This need to be liked, predictably, manifests itself even more conspicuously when trying to navigate boys. Specifically, Kayla goes to cringeworthy lengths to attract the attention of her crush on Aiden (Luke Prael)–a kid who has bad boy looks and a hyper-masculinity complex, but who also mindlessly blows his mouth up like a balloon. Aiden’s the kind of kid who claims he would kick the shit out of an active shooter, and who only gives Kayla any actual attention when she feigns having nude photos of herself. She even goes so far as to try to teach herself how to perform felatio with a banana–in perhaps the most adorable covering up of a sex thing in any movie ever.
After all, Kayla is growing up, and she is aware of grown-up concepts. When Kayla shadows a high school girl Olivia (Emily Robinson), Kayla is treated like an equal, even though they’re four years apart in age–which is a considerable gap in maturity and experience when the younger of the two is just barely a teenager. Olivia even invites Kayla to hang out with her and her friends at the mall. Kayla just listens in on their spirited conversation, having nothing to contribute until she’s directly asked a question. She’s just happy to be there, happy that these older, wiser, cooler people are paying any attention to her at all. At one point, Kayla sees her dad spying on the group from afar, and confronts him, humiliated and angry. This constant anchor, keeping her tethered.
This scene is immediately followed by the closest the film has to a horror movie moment, where Kayla is alone with Olivia’s friend Riley (Daniel Zolghadri), who’s driving everyone home. Riley tries to move onto Kayla with a game of “truth or dare,” only for Kayla, who senses what Riley is trying to pull, to deflect every advance. And as scary as that moment is, Burnham lends a lot of humanity to the sexually frustrated Riley–according to Burnham, practically everyone who auditioned for Riley leaned too hard into the menace of the character, as opposed to the awkward, boundary-crossing creep who might truly believe they’re not doing anything wrong. Really though, Kayla is not ready for being grown up. Whether that means sex, or talking to people, or giving advice into a void, she’s forced to confront her own inexperience in an ugly, effective sequence–one that is maybe a little over-directed, but I digress.
As much as Eighth Grade is a scrapbook of 2018–one that, given the accelerated pace at which culture is moving, will feel dated in only a few years–isn’t necessarily bound by the time and place in which the film occurs. In a lot of ways, Kayla is enough of an observer to serve as a solid audience surrogate, capturing, without much surprise or curiosity, a sense of normalcy. With that in mind, Kayla has enough of her own personality and conflict to not feel like a stock character. This is largely owed to Fisher’s astonishing performance, whose timid, anxious, often frustrated demeanor is so effortless. And Kayla’s arc speaks largely to Burnham’s talents as a writer, as well as a collaborator–given that he would take a lot of cues from Fisher. Because, even though the world that Kayla is very different for anyone much older, how she processes many of her problems in the film isn’t.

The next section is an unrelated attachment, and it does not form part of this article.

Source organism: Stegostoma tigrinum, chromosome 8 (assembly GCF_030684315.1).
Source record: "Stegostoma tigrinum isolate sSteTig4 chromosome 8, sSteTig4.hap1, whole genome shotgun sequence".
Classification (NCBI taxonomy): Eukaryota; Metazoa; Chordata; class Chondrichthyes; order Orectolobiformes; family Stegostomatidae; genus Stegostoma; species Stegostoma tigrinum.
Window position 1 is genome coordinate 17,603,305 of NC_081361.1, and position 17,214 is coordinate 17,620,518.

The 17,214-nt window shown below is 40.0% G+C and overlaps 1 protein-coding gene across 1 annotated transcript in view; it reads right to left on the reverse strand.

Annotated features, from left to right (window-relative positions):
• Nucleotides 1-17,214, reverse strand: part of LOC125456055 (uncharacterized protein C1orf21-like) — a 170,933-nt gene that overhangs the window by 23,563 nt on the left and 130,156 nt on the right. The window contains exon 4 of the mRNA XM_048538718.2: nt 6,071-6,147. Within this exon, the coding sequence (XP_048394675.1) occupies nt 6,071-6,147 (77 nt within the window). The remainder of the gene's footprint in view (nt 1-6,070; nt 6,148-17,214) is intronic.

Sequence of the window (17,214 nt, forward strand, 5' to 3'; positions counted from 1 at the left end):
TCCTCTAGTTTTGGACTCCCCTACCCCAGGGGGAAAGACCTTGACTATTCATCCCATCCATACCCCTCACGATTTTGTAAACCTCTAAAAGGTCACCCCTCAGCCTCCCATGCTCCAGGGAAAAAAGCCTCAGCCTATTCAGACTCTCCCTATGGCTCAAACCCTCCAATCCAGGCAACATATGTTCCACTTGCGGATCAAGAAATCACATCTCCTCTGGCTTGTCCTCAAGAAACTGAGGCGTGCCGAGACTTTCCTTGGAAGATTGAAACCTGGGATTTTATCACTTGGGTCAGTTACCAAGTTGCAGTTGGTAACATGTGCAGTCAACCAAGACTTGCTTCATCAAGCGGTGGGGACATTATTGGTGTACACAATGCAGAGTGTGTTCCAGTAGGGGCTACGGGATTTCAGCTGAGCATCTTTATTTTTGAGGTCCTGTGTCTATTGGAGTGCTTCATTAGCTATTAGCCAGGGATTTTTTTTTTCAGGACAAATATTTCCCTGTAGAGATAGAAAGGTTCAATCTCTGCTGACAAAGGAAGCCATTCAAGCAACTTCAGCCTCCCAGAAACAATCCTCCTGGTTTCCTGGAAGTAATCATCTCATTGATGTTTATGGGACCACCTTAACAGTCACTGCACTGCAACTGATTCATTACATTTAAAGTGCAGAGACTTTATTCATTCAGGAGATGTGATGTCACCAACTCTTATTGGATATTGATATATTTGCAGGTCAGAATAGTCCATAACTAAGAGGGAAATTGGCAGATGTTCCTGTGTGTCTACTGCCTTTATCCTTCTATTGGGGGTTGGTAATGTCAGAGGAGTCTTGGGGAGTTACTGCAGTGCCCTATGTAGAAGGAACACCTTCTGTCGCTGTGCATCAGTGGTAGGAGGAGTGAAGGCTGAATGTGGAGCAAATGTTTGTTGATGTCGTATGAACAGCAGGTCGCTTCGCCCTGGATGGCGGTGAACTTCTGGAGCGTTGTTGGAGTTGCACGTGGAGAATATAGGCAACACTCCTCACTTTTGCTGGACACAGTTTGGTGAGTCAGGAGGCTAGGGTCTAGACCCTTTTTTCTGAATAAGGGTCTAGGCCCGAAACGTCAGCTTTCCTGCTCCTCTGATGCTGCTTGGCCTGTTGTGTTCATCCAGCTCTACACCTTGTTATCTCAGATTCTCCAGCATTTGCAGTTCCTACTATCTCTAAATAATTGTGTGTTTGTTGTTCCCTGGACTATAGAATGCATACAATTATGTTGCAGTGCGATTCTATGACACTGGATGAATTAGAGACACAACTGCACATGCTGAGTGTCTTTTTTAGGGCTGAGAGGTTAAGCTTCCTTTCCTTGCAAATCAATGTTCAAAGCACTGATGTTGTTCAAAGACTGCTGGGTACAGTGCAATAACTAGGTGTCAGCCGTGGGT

And credit must be given to Bo Burnham, who makes the kind of indie darling that settles for writing accolades, but is more captivating as a work of direction. Burnham’s comedy performances, and the material he writes, is often very clever, with his stage work becoming increasingly more elaborate. So, perhaps his success with at least a small film being as playful shouldn’t be so unexpected. That he can make a relatively plotless story consistent and engaging is no small feat. In terms of form, Burnham is no Woody Allen or Louis C.K.–other stand-ups who, despite being horrible people, are inventive and forward-thinking–but he is more adventurous than most filmmakers making their first movie.
And yet, as much as one can look at Eighth Grade and see a very recognizable world, the film doesn’t do much with that world. We see a world with active shooter drills, with kids constantly documenting filtered versions of themselves chasing clout, with many of the same concerns of growing up. And while the film finds a unique idea in he end–in the form of a monologue from Josh Hamilton–Burnham also doesn’t do much with the culture we’re seeing. In that sense, the film is incurious, doubling down on authenticity. But just showing a thing doesn’t make for good storytelling. Even thematically, Eighth Grade is very familiar and safe. So, while Burnham’s picture isn’t exactly transcendent or essential, Eighth Grade is a pleasant, welcome project that suggests quite a bit of potential.